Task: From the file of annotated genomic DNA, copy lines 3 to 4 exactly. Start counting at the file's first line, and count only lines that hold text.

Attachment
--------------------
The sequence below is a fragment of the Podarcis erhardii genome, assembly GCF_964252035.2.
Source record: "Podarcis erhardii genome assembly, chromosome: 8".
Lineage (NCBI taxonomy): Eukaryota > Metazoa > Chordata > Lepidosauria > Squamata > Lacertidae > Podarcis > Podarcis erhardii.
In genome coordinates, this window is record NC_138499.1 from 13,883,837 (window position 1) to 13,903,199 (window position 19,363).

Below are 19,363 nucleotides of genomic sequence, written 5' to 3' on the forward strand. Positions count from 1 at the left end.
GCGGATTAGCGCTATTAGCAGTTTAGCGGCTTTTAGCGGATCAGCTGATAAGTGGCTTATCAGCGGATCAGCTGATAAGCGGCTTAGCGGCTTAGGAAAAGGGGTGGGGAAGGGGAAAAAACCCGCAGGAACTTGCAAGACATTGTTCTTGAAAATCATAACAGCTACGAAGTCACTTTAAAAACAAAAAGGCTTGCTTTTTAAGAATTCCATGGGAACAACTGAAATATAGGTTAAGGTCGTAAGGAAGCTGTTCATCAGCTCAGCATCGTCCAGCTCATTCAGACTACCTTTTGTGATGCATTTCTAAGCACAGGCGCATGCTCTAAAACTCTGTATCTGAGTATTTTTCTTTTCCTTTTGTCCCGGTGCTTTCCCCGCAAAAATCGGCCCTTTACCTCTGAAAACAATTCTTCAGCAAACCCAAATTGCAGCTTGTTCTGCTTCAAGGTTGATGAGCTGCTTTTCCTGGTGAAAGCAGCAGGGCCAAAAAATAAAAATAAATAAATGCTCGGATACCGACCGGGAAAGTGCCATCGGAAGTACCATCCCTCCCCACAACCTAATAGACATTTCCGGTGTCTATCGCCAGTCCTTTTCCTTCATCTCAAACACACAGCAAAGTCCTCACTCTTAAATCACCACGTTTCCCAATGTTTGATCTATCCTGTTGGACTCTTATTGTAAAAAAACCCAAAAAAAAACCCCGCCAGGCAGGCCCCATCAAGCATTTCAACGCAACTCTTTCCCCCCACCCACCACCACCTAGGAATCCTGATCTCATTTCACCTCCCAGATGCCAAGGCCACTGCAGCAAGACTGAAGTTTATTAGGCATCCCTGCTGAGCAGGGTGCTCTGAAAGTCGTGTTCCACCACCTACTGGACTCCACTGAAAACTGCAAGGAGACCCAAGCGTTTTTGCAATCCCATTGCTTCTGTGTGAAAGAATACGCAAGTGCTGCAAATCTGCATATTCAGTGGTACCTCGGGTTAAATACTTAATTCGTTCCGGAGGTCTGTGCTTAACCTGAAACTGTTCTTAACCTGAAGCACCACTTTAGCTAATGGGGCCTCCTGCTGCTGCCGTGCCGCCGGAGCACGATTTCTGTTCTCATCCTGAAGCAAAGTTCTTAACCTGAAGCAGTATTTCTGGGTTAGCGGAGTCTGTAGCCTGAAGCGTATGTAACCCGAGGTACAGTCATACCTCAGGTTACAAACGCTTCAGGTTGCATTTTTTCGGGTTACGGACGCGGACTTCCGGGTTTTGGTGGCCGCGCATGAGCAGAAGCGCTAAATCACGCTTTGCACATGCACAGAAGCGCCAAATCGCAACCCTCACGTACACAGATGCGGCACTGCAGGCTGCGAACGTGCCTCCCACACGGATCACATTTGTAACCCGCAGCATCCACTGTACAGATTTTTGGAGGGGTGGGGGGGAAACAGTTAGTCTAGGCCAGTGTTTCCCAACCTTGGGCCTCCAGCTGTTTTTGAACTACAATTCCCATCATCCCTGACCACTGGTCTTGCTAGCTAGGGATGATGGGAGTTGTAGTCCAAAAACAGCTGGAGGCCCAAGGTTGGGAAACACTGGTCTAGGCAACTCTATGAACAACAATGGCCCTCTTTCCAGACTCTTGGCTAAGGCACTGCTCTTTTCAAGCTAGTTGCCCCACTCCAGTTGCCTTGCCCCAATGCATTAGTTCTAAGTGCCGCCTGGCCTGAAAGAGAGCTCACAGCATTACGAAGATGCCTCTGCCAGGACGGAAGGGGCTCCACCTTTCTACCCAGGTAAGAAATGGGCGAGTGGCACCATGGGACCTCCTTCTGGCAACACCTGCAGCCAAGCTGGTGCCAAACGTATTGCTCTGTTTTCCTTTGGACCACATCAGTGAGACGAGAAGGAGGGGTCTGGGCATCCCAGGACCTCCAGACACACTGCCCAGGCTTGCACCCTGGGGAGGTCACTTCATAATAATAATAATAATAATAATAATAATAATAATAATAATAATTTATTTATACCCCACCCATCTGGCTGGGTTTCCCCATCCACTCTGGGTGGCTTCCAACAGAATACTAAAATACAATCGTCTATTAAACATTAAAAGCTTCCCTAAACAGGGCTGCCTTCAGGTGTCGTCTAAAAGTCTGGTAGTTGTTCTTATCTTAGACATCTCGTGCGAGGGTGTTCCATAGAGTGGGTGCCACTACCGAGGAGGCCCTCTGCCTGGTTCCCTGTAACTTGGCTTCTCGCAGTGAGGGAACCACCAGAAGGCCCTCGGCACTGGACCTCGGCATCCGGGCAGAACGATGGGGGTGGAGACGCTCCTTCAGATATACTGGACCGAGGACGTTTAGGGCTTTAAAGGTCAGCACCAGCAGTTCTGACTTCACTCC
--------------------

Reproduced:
Lineage (NCBI taxonomy): Eukaryota > Metazoa > Chordata > Lepidosauria > Squamata > Lacertidae > Podarcis > Podarcis erhardii.
In genome coordinates, this window is record NC_138499.1 from 13,883,837 (window position 1) to 13,903,199 (window position 19,363).